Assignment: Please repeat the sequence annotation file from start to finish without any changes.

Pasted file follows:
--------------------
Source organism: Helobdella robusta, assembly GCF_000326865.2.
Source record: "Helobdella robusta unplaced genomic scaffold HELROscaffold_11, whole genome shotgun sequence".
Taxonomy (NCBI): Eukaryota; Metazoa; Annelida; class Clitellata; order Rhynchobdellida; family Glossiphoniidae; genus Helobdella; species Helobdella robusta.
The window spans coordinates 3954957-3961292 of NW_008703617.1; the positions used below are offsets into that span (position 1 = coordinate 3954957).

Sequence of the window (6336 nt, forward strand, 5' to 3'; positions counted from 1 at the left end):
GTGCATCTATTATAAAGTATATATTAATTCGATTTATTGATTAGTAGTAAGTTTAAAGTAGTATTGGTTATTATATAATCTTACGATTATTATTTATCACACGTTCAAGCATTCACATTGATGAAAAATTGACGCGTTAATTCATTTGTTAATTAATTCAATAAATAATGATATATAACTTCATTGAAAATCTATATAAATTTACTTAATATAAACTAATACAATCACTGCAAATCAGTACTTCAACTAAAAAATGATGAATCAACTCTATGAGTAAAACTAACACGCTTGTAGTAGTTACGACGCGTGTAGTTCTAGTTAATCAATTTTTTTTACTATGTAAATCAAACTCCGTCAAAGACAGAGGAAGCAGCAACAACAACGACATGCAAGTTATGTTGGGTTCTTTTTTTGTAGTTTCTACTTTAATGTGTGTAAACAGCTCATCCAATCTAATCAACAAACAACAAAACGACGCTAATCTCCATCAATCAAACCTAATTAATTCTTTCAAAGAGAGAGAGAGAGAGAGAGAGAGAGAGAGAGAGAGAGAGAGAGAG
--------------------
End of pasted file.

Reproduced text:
Source organism: Helobdella robusta, assembly GCF_000326865.2.
Source record: "Helobdella robusta unplaced genomic scaffold HELROscaffold_11, whole genome shotgun sequence".
Taxonomy (NCBI): Eukaryota; Metazoa; Annelida; class Clitellata; order Rhynchobdellida; family Glossiphoniidae; genus Helobdella; species Helobdella robusta.
The window spans coordinates 3954957-3961292 of NW_008703617.1; the positions used below are offsets into that span (position 1 = coordinate 3954957).

Sequence of the window (6336 nt, forward strand, 5' to 3'; positions counted from 1 at the left end):
GTGCATCTATTATAAAGTATATATTAATTCGATTTATTGATTAGTAGTAAGTTTAAAGTAGTATTGGTTATTATATAATCTTACGATTATTATTTATCACACGTTCAAGCATTCACATTGATGAAAAATTGACGCGTTAATTCATTTGTTAATTAATTCAATAAATAATGATATATAACTTCATTGAAAATCTATATAAATTTACTTAATATAAACTAATACAATCACTGCAAATCAGTACTTCAACTAAAAAATGATGAATCAACTCTATGAGTAAAACTAACACGCTTGTAGTAGTTACGACGCGTGTAGTTCTAGTTAATCAATTTTTTTTACTATGTAAATCAAACTCCGTCAAAGACAGAGGAAGCAGCAACAACAACGACATGCAAGTTATGTTGGGTTCTTTTTTTGTAGTTTCTACTTTAATGTGTGTAAACAGCTCATCCAATCTAATCAACAAACAACAAAACGACGCTAATCTCCATCAATCAAACCTAATTAATTCTTTCAAAGAGAGAGAGAGAGAGAGAGAGAGAGAGAGAGAGAGAGAGAGAGAG